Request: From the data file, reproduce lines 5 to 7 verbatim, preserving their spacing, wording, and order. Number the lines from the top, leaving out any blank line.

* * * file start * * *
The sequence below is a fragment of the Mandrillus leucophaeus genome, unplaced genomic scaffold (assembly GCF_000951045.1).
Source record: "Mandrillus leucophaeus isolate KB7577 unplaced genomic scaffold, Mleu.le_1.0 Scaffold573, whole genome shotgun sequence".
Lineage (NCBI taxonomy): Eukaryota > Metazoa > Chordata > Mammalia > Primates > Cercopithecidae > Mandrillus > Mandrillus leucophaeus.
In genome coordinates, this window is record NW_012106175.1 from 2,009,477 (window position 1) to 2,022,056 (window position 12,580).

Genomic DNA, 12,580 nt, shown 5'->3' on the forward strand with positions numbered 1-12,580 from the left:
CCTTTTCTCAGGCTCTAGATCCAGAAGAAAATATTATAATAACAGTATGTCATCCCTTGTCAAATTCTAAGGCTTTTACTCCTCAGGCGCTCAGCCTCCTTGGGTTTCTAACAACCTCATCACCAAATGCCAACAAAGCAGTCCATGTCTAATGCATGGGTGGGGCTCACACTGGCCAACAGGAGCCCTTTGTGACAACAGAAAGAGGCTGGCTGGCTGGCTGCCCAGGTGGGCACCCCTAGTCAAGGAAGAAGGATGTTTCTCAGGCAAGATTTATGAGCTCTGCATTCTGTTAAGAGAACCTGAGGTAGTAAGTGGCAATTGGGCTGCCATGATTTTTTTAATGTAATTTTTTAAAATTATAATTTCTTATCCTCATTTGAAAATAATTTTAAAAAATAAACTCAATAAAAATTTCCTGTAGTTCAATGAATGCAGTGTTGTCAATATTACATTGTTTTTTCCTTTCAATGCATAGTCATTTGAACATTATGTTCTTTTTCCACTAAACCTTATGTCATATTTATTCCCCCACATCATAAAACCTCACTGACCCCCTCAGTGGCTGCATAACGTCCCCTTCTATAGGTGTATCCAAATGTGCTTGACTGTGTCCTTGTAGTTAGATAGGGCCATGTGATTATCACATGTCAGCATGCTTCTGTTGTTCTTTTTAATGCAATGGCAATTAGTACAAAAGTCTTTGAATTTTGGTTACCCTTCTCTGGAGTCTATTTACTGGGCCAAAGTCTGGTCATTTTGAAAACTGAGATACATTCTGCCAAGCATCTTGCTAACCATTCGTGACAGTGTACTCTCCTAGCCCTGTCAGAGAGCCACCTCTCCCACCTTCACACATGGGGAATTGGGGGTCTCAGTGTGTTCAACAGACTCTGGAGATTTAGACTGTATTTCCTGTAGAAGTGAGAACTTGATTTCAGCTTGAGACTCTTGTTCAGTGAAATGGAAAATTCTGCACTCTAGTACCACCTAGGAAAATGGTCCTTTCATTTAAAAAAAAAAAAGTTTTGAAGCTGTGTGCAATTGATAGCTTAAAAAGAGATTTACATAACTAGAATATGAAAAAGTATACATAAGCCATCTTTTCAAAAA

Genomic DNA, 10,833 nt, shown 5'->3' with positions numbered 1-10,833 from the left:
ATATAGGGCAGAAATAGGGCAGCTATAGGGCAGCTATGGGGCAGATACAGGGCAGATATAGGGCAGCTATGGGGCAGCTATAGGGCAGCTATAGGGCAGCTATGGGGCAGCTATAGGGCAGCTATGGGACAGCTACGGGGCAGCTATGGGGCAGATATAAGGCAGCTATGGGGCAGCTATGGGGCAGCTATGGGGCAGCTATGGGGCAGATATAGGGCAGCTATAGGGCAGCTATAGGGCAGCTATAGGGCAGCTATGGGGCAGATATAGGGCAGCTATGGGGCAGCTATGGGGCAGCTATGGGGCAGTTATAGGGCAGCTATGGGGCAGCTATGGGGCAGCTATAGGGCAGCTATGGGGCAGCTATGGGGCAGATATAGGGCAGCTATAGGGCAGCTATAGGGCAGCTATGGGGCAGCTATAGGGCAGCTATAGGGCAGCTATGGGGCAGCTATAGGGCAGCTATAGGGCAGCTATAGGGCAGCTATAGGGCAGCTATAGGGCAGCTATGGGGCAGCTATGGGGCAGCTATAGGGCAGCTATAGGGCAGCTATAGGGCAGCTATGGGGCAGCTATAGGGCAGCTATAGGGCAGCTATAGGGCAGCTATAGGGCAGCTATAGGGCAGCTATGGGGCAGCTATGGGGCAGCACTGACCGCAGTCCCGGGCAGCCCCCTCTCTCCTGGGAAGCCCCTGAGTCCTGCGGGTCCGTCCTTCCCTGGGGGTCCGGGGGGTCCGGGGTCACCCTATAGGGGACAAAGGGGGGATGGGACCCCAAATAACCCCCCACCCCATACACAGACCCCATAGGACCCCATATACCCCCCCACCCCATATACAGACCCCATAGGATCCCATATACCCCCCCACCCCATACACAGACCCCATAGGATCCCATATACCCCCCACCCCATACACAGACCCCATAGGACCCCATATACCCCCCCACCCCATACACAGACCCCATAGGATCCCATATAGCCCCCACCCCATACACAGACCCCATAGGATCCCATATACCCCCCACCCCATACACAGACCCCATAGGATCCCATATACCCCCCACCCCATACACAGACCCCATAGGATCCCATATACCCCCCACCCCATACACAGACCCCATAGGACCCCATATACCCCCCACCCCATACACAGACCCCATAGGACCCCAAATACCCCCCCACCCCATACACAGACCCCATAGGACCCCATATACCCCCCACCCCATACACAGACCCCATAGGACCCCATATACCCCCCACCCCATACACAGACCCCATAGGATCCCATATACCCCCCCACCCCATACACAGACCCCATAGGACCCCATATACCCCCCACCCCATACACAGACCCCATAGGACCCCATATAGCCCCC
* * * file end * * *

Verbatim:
Genomic DNA, 12,580 nt, shown 5'->3' on the forward strand with positions numbered 1-12,580 from the left:
CCTTTTCTCAGGCTCTAGATCCAGAAGAAAATATTATAATAACAGTATGTCATCCCTTGTCAAATTCTAAGGCTTTTACTCCTCAGGCGCTCAGCCTCCTTGGGTTTCTAACAACCTCATCACCAAATGCCAACAAAGCAGTCCATGTCTAATGCATGGGTGGGGCTCACACTGGCCAACAGGAGCCCTTTGTGACAACAGAAAGAGGCTGGCTGGCTGGCTGCCCAGGTGGGCACCCCTAGTCAAGGAAGAAGGATGTTTCTCAGGCAAGATTTATGAGCTCTGCATTCTGTTAAGAGAACCTGAGGTAGTAAGTGGCAATTGGGCTGCCATGATTTTTTTAATGTAATTTTTTAAAATTATAATTTCTTATCCTCATTTGAAAATAATTTTAAAAAATAAACTCAATAAAAATTTCCTGTAGTTCAATGAATGCAGTGTTGTCAATATTACATTGTTTTTTCCTTTCAATGCATAGTCATTTGAACATTATGTTCTTTTTCCACTAAACCTTATGTCATATTTATTCCCCCACATCATAAAACCTCACTGACCCCCTCAGTGGCTGCATAACGTCCCCTTCTATAGGTGTATCCAAATGTGCTTGACTGTGTCCTTGTAGTTAGATAGGGCCATGTGATTATCACATGTCAGCATGCTTCTGTTGTTCTTTTTAATGCAATGGCAATTAGTACAAAAGTCTTTGAATTTTGGTTACCCTTCTCTGGAGTCTATTTACTGGGCCAAAGTCTGGTCATTTTGAAAACTGAGATACATTCTGCCAAGCATCTTGCTAACCATTCGTGACAGTGTACTCTCCTAGCCCTGTCAGAGAGCCACCTCTCCCACCTTCACACATGGGGAATTGGGGGTCTCAGTGTGTTCAACAGACTCTGGAGATTTAGACTGTATTTCCTGTAGAAGTGAGAACTTGATTTCAGCTTGAGACTCTTGTTCAGTGAAATGGAAAATTCTGCACTCTAGTACCACCTAGGAAAATGGTCCTTTCATTTAAAAAAAAAAAAGTTTTGAAGCTGTGTGCAATTGATAGCTTAAAAAGAGATTTACATAACTAGAATATGAAAAAGTATACATAAGCCATCTTTTCAAAAA

Genomic DNA, 10,833 nt, shown 5'->3' with positions numbered 1-10,833 from the left: